(Reuters) - A group of 28 U.S. attorneys general is urging chief executive officers of five major retailers, including Walmart, to stop selling tobacco products, saying it is contradictory to carry such items in stores that also provide health care services.
The companies receiving a letter on Sunday from the group were Wal-Mart Stores Inc, supermarket operators Kroger Co, Safeway Inc, which operate pharmacies, and drugstore chains Walgreen Co and Rite Aid Corp.
“Pharmacies and drug stores, which increasingly market themselves as a source for community health care, send a mixed message by continuing to sell deadly tobacco products,” New York Attorney General Eric Schneiderman said in a statement on Monday.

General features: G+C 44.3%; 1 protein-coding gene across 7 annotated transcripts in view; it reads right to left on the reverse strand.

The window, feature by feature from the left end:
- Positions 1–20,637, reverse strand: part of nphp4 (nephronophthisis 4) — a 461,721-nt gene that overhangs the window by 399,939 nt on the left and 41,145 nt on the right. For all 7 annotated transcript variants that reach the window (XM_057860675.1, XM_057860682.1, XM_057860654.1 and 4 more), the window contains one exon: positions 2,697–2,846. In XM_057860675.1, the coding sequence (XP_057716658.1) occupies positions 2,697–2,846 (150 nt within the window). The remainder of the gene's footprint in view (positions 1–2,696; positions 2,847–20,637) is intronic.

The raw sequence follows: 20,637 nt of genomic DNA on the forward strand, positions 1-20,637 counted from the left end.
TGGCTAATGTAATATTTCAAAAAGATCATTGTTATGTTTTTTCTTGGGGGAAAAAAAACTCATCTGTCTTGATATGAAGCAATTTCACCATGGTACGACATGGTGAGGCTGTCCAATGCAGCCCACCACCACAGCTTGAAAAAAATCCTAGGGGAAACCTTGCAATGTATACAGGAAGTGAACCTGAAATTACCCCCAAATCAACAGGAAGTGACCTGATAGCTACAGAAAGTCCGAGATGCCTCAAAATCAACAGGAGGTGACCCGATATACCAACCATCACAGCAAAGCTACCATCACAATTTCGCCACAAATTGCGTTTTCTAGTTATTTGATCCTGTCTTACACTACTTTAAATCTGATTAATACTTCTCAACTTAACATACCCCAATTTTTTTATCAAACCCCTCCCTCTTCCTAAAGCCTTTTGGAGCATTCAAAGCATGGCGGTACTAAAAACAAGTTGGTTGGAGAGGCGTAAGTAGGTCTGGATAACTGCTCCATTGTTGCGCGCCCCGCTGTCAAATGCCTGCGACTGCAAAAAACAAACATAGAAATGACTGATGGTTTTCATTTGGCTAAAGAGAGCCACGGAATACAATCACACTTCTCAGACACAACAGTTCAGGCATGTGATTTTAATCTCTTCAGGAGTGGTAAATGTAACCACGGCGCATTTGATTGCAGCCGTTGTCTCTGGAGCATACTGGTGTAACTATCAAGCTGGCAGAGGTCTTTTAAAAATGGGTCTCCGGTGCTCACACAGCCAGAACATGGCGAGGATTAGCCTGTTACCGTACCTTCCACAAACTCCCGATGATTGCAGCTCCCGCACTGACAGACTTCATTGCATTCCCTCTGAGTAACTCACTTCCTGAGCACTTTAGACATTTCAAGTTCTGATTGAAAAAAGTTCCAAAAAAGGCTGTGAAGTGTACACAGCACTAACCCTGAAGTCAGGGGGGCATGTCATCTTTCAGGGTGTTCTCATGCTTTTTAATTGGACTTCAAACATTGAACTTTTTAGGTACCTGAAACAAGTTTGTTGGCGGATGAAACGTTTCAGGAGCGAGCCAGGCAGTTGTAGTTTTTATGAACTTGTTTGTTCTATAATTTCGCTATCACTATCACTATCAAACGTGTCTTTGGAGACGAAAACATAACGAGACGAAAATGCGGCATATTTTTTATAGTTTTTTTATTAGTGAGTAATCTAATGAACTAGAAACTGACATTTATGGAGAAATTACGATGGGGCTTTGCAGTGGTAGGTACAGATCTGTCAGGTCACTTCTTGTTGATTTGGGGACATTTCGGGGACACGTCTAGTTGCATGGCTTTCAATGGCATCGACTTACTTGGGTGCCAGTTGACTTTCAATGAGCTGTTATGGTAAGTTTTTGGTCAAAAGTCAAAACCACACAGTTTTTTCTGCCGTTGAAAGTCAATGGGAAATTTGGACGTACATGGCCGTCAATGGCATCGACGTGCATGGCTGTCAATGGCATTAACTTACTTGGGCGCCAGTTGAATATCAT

None of the retailers immediately responded to a request for comment.
Schneiderman and Ohio Attorney General Mike DeWine led a group of 28 states and territories, including Arizona, Connecticut, Illinois, Puerto Rico and Guam calling for the change.
Last month, CVS Caremark Corp, which runs the No. 2 U.S. drugstore chain after Walgreen, said it would stop selling tobacco products at its 7,600 stores by October 1, making it the first national drugstore chain in the United States to take cigarettes off the shelves.
Reporting by Phil Wahba in New York; Editing by Sofina Mirza-Reid